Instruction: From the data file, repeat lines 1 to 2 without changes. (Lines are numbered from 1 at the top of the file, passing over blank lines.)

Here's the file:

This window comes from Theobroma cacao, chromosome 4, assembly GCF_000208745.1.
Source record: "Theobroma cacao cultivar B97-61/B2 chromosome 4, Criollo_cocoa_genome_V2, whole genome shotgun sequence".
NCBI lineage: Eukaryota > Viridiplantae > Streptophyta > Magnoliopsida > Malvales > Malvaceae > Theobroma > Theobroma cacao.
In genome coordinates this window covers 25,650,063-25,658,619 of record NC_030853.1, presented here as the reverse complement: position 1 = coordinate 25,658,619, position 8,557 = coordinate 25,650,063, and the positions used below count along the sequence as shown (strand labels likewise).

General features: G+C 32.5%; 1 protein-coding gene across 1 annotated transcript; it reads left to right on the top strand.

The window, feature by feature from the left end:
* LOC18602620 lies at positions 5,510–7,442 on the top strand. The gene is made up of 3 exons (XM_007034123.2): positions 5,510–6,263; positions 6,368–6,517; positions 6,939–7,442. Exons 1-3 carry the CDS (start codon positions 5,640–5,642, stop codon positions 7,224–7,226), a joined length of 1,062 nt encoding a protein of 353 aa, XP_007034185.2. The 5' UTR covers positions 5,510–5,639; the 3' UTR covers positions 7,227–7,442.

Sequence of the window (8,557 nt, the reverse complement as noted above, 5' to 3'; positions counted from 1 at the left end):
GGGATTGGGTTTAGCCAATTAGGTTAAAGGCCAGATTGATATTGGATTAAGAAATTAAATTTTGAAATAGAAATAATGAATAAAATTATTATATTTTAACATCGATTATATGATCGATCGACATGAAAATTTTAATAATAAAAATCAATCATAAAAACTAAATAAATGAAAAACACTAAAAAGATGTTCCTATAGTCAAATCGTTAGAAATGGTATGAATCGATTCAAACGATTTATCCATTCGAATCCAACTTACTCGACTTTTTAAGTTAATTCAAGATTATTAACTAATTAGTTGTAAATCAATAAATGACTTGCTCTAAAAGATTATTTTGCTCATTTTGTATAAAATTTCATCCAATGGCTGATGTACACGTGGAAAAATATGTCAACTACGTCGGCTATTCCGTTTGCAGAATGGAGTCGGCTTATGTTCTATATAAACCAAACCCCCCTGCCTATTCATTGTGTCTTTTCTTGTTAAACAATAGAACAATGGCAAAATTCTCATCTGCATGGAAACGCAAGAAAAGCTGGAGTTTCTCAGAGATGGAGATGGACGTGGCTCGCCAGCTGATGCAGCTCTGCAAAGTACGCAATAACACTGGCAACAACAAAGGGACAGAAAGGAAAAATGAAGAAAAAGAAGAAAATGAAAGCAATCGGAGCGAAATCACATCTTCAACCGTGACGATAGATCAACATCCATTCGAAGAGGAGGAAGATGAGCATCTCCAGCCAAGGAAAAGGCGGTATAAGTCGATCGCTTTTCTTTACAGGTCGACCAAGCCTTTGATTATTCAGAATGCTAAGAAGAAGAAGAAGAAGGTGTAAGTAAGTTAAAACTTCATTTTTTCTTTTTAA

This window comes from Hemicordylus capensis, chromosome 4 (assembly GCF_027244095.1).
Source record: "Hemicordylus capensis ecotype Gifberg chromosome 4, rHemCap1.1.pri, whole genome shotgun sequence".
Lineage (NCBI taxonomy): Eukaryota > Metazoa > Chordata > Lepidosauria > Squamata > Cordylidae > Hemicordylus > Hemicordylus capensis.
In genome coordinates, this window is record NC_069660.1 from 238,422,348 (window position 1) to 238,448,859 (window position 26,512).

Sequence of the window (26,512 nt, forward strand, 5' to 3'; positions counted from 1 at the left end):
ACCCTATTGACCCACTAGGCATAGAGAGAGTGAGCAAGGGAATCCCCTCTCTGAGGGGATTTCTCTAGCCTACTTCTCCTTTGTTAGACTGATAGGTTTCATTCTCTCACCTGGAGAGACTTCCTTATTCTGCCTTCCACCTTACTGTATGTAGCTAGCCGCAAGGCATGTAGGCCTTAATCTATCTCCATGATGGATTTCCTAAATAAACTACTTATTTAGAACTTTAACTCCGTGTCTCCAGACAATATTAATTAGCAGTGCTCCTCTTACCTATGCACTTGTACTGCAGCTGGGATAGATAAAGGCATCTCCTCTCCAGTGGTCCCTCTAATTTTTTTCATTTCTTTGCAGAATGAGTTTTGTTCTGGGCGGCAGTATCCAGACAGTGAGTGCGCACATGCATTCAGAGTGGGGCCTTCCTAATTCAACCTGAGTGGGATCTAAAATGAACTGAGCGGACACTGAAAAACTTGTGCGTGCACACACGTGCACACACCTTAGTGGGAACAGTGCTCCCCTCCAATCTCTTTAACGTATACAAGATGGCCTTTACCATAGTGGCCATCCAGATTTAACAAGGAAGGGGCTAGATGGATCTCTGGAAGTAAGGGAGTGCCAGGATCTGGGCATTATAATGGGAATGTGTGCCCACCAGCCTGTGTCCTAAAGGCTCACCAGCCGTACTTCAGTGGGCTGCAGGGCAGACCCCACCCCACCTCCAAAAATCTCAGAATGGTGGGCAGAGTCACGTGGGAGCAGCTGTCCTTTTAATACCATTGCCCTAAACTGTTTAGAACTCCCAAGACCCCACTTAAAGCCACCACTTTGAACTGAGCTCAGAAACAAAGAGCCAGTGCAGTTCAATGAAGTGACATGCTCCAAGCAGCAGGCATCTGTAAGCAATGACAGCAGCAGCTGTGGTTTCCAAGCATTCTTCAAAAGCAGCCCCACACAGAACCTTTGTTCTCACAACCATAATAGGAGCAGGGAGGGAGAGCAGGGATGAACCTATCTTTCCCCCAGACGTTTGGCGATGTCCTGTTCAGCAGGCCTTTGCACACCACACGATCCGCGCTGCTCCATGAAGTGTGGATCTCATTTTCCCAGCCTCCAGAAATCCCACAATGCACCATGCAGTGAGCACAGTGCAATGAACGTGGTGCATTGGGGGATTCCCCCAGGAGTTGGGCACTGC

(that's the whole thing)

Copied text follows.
This window comes from Theobroma cacao, chromosome 4, assembly GCF_000208745.1.
Source record: "Theobroma cacao cultivar B97-61/B2 chromosome 4, Criollo_cocoa_genome_V2, whole genome shotgun sequence".